Black garlic has long been prized by Asians for its health benefits, but it became widely available in Western markets only a few years ago. Developed in Korea, black garlic has gained popularity among Western foodies for several years now, but it has recently caught the eye of the health-minded due to studies revealing its impressive nutritional properties.
The black bulb is created by fermenting raw garlic through prolonged exposure to heat and humidity, giving it a sweet, mellow flavor and an inky hue. No additives, no preservatives… just pure garlic. Fermentation takes place in a humidity-controlled environment in temperatures of about 140 to 170 degrees F for 30 days. Once out of the heat, the bulbs are then left to oxidize in a clean room for 45 days.This lengthy process causes the garlic cloves to turn black and develop a soft, chewy texture with flavors reminiscent of “balsamic vinegar” and “soy sauce,” with a sweet “prune-like” taste. In addition to the sulfuric compounds that provide garlic with its heart-healthy and anticancer benefits, the fermented cloves are a source of important probiotics. “Fermented foods help stabilize our intestinal flora. When the intestine is in good shape, it strengthens our immune system,” says Bellatti. Black garlic has been increasingly sought-after in high-end cuisine, and it is often used to make sauces, dressings, and dips.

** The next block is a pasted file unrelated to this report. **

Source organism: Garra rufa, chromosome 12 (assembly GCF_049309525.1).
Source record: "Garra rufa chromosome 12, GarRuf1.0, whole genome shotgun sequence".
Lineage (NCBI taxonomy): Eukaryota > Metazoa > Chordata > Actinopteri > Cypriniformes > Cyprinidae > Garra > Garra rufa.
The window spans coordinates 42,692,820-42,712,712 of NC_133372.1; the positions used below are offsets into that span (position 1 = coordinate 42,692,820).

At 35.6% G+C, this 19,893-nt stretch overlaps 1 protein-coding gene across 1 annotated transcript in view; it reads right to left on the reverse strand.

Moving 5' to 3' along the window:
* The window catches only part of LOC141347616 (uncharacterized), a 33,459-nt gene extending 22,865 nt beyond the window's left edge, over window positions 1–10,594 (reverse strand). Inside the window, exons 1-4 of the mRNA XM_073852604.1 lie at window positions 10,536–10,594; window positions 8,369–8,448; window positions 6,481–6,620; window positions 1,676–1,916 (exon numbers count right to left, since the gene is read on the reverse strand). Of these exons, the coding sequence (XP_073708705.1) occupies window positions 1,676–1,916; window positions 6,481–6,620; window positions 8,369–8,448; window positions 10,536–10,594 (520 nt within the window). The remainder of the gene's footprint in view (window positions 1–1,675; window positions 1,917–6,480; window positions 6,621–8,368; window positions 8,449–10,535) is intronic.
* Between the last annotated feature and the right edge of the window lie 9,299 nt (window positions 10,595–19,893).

Although the process is consistently described as “fermentation,” it really isn’t that in the strictest sense, as the transformation does not involve microbial processes—specifically, enzymatic breakdown and the Maillard Reaction are responsible for the caramelization of the sugars, dark color and deep, complex flavor profile. As the pearly white cloves slowly transition into their final black appearance, compounds in the fresh garlic transform into a whole new range of compounds. Compared to fresh garlic, black garlic is low in alliin but it is astonishingly high in other antioxidants.
Black garlic was found to have twice the antioxidant levels as fresh—the aging/fermenting process appears to double the antioxidants. Aficionados claim the flavor will impress even the most avid garlic-hater, as the pungency and spiciness is gone
Perhaps this is why Mandarin oil painter Choo Keng Kwang experienced a complete reversal of his psoriasis after just four days of eating half a bulb of black garlic a day—this, after trying countless medically prescribed skin creams that were all complete failures.